In 1938, as Jews were fleeing Nazi Germany, many turned to Shanghai as a last resort since they could enter the port of Shanghai without a visa. Before 1938, the Jewish community in Shanghai was relatively small. Sephardic traders had been the first Jews to settle in Shanghai in the 19th century, followed by Russian and East European Jews fleeing pogroms in the early 20th century. By the mid-1920s the Jewish population was around 2000. Emigration from the German Reich was closed in October 1941. By then, the Jewish population in Shanghai had ballooned to about 25,000.
Life for Jewish refugees in Shanghai was difficult. Most came there with relatively little money. Once the war began in the Pacific, Japanese authorities required these refugees to live in the Hongkew ghetto. Many were forced to give up homes they had outside the ghetto. Employment was limited since Jews could not leave the ghetto without a pass and relatively few were able to obtain one. Many suffered from malnourishment. Jewish newspapers documented the community's efforts to thrive despite increasing hardships. "We live here as guests in a foreign land, that is sought as a home in the confusion of war and we always have ... to keep that in mind," wrote Wolfgang Fischer in the first issue of the Shanghai Woche.
In the confusion of war and separation from their home countries, newspapers and journals provided a semblance of normalcy and a means to reinforce their identity. As refugees in Shanghai, Jews had lost their cultural and spiritual roots along with their means to make a living. Newspapers and journals, which had been a part of their middle-class identity prior to the outbreak of the war, linked the displaced refugees to a community.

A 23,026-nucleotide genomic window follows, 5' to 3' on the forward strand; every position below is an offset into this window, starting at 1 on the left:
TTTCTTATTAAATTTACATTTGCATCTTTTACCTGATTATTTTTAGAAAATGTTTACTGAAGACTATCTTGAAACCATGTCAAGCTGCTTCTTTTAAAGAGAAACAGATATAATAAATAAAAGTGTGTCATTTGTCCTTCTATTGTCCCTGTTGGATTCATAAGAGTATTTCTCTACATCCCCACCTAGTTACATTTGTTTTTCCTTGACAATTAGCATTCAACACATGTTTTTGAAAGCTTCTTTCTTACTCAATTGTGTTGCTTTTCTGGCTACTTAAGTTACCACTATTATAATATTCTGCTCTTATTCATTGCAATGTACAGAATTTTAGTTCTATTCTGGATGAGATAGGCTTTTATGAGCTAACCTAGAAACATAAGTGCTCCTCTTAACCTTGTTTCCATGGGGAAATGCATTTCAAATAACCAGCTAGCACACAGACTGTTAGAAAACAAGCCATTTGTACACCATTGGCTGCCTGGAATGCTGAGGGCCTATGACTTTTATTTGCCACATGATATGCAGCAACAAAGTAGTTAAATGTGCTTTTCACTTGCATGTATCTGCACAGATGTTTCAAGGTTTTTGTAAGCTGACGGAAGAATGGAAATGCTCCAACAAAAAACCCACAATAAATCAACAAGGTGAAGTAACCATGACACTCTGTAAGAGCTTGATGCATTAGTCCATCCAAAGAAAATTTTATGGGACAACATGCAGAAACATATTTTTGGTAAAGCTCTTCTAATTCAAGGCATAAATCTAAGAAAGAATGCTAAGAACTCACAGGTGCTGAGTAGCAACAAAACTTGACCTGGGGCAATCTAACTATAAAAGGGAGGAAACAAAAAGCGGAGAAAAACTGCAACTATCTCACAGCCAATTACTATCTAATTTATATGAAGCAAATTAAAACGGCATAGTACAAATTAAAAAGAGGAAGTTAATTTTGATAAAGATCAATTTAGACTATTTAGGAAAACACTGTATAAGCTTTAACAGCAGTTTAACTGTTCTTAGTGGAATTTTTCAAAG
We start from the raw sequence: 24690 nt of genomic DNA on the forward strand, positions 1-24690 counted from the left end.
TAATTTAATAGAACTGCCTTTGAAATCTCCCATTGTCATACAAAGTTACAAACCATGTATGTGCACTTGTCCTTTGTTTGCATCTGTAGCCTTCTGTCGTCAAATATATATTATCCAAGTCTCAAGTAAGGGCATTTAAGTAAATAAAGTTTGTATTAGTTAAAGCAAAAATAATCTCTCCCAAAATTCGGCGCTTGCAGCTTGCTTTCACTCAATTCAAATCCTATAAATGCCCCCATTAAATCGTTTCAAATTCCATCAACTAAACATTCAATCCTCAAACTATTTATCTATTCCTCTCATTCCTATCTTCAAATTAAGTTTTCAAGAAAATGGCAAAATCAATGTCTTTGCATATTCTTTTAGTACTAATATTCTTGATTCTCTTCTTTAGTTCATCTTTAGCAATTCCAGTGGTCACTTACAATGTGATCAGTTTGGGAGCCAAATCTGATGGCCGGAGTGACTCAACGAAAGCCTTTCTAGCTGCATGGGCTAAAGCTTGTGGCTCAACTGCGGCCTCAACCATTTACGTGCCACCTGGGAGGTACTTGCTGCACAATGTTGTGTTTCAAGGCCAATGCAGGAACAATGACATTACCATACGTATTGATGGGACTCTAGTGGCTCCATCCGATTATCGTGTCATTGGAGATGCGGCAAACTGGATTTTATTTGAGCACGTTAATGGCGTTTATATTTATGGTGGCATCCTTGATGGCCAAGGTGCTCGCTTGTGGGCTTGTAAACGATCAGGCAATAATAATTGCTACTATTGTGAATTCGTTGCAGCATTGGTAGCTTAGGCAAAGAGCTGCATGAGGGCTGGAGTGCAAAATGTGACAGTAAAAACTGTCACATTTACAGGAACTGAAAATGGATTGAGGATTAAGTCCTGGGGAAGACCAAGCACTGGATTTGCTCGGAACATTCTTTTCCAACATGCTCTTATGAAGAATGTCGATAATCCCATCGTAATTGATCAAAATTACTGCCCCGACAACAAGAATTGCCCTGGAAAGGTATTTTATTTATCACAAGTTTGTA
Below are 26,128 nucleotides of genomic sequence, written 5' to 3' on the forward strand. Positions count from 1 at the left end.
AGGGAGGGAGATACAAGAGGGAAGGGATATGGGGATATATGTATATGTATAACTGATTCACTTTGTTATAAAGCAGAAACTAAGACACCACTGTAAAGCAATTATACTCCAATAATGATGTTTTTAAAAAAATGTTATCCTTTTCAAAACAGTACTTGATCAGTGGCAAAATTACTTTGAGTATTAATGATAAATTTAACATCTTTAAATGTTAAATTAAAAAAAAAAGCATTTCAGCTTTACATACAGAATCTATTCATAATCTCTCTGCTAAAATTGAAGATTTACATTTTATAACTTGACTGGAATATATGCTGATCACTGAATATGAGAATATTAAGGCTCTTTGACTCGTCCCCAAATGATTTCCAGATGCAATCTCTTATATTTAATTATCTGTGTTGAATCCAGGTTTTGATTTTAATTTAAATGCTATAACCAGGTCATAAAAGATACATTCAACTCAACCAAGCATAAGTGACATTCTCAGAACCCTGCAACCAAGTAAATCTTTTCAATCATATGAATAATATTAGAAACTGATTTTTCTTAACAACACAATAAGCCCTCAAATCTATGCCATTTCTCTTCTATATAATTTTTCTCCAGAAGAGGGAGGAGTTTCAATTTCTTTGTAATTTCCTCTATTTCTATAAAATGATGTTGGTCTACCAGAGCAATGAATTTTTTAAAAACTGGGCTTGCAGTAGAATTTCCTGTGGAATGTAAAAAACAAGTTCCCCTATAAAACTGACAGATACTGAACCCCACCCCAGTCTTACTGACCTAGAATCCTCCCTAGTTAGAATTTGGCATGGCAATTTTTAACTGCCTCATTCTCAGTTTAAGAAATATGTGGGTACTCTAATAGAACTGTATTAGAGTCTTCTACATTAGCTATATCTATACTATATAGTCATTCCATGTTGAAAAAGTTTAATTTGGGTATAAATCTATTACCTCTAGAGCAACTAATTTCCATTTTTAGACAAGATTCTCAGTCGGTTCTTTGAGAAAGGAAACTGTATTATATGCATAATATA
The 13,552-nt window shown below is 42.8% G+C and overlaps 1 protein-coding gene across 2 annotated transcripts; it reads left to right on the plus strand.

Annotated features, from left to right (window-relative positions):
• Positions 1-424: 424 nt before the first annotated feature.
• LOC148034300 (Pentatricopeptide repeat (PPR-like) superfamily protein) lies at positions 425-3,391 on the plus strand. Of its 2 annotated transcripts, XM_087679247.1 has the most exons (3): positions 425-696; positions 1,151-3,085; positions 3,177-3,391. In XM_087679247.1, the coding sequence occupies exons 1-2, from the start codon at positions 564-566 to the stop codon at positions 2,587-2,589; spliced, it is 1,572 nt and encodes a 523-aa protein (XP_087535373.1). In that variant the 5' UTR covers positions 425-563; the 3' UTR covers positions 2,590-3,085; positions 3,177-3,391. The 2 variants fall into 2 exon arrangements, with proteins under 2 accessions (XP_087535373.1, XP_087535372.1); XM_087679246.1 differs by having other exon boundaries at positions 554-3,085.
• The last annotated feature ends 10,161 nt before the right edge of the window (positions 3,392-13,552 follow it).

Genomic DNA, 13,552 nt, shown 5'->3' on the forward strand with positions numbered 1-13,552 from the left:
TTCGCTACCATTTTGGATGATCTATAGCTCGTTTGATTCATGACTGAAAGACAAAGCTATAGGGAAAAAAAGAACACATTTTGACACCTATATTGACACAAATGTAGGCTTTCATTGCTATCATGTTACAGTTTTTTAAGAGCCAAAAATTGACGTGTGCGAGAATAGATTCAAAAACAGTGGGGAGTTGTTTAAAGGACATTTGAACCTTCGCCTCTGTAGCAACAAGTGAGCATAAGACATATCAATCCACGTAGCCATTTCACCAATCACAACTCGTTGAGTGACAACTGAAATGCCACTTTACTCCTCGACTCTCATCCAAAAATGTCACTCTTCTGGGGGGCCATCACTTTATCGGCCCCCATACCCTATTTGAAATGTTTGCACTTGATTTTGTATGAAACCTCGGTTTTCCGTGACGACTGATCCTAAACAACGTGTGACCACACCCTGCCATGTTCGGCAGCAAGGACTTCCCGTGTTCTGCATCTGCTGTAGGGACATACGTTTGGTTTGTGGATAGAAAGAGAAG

Newspapers like the Jüdisches Nachrichtenblatt reported on community events, published essays on Judaism, as well as listed family news, prayer times, and events for children. A handful of short-lived journals devoted to the arts, like Gelbe Post and Der Kreis, were also published for Jewish refugees, reflecting the rich cultural life that existed in the ghetto despite difficult circumstances. There was a small pamphlet publication called Sport, which reported on local Jewish sports teams and events. Publications like Mitteilungen der Vereinigung der Emigranten-Aerzte in Shanghai ("Newsletter for the Organization of Emigrant Doctors in Shanghai") and Medizinische Monatshefte Shanghai ("Shanghai medical monthly") document that refugees like doctors and dentists were still able to pursue their professions in Shanghai.
Of the small number of newspapers and journals that began with the surge of arrivals in 1938, few continued after 1942. It was difficult to find the financial support needed to run a paper and few could survive on advertising alone. Journalists were able to publish the latest news from foreign wire services and news agencies in Shanghai, although they were careful not to upset the Japanese authorities when reporting on world events. Only two newspapers survived the outbreak of the Pacific War: Jüdisches Nachrichtenblatt, which mainly reported on community events, and the Shanghai Jewish Chronicle, which continued publishing under close censorship from Japanese officials.
At the end of the war, the number of newspapers and journals providing news to Jewish refugees increased. Newspapers like the Shanghai Echo reported on international news, especially news of refugee emigration. The pass system and segregation of Jewish refugees in the Hongkew ghetto had ended. Shanghai's economy improved and the possibility of relocating away from Shanghai opened. Most Jews, however, did not want to return to their home countries, especially after learning the fate of their relatives who had remained. Jewish refugees immigrated to the United States, Canada, Australia, New Zealand, Latin America, and the newly founded state of Israel (after 1948). Most of these post-war papers for Jewish refugees had disappeared by 1950, when only a small number of Jewish refugees remained.
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